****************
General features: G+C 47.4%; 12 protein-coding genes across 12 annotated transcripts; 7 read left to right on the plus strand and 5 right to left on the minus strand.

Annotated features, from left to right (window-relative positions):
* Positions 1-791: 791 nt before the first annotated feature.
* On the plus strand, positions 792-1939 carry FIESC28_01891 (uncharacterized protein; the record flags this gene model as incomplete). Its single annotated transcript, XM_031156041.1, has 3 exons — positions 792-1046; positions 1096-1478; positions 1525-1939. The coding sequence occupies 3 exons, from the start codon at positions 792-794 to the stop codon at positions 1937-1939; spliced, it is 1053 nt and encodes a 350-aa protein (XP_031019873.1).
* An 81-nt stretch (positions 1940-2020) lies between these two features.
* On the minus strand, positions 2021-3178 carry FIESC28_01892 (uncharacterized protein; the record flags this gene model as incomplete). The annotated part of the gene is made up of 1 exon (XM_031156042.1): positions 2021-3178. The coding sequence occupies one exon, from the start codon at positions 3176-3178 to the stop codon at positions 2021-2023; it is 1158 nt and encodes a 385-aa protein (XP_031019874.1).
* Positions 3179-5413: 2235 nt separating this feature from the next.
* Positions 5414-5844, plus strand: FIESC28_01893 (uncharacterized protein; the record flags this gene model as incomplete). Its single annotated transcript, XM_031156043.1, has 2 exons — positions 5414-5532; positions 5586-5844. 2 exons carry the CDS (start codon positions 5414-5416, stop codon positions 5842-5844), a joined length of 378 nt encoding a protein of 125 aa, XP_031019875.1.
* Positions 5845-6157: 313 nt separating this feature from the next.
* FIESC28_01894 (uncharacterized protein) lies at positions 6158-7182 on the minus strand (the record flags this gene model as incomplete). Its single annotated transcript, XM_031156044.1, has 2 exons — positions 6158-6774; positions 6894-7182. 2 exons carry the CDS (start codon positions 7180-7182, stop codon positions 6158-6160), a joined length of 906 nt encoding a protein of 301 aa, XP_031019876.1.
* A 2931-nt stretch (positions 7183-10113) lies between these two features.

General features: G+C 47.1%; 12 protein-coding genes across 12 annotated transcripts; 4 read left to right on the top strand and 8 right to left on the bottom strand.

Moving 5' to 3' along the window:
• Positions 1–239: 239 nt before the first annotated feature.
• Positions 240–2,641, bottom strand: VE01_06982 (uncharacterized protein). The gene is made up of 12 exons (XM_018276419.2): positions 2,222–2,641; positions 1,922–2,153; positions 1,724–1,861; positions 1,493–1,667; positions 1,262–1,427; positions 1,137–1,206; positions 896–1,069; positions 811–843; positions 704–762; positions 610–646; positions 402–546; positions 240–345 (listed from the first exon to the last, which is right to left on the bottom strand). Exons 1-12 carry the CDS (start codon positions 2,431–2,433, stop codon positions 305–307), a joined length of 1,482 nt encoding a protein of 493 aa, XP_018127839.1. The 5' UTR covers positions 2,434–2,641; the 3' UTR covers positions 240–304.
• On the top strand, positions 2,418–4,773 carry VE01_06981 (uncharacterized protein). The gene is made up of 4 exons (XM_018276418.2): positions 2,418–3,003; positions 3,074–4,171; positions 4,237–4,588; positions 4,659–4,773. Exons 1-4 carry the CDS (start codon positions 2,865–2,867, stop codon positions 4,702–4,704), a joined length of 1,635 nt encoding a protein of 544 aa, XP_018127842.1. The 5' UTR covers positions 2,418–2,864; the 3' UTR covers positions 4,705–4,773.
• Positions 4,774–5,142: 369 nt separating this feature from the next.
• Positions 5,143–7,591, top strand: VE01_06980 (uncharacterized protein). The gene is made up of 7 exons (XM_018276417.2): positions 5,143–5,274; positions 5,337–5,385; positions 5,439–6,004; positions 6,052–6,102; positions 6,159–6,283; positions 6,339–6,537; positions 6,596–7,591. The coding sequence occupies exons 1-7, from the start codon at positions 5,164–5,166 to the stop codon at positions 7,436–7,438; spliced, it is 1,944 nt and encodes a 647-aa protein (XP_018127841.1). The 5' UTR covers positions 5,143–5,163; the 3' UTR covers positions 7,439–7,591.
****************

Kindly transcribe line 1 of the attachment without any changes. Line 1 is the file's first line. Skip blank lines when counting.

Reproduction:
General features: G+C 47.4%; 12 protein-coding genes across 12 annotated transcripts; 7 read left to right on the plus strand and 5 right to left on the minus strand.